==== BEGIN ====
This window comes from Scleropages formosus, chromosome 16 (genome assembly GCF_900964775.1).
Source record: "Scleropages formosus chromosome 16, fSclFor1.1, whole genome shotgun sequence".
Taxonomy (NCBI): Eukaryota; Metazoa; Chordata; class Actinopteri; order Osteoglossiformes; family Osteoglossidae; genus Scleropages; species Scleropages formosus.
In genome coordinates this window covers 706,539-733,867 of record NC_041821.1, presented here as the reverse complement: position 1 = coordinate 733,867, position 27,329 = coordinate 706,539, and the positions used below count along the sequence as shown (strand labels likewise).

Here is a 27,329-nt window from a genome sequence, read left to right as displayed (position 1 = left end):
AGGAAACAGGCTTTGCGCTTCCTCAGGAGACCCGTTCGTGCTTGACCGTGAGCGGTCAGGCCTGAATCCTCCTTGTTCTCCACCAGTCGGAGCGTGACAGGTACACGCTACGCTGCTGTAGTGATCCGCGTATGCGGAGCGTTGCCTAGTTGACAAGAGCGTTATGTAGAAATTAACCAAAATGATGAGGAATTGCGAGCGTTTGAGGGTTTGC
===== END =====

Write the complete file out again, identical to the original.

This window comes from Scleropages formosus, chromosome 16 (genome assembly GCF_900964775.1).
Source record: "Scleropages formosus chromosome 16, fSclFor1.1, whole genome shotgun sequence".
Taxonomy (NCBI): Eukaryota; Metazoa; Chordata; class Actinopteri; order Osteoglossiformes; family Osteoglossidae; genus Scleropages; species Scleropages formosus.
In genome coordinates this window covers 706,539-733,867 of record NC_041821.1, presented here as the reverse complement: position 1 = coordinate 733,867, position 27,329 = coordinate 706,539, and the positions used below count along the sequence as shown (strand labels likewise).

Here is a 27,329-nt window from a genome sequence, read left to right as displayed (position 1 = left end):
AGGAAACAGGCTTTGCGCTTCCTCAGGAGACCCGTTCGTGCTTGACCGTGAGCGGTCAGGCCTGAATCCTCCTTGTTCTCCACCAGTCGGAGCGTGACAGGTACACGCTACGCTGCTGTAGTGATCCGCGTATGCGGAGCGTTGCCTAGTTGACAAGAGCGTTATGTAGAAATTAACCAAAATGATGAGGAATTGCGAGCGTTTGAGGGTTTGC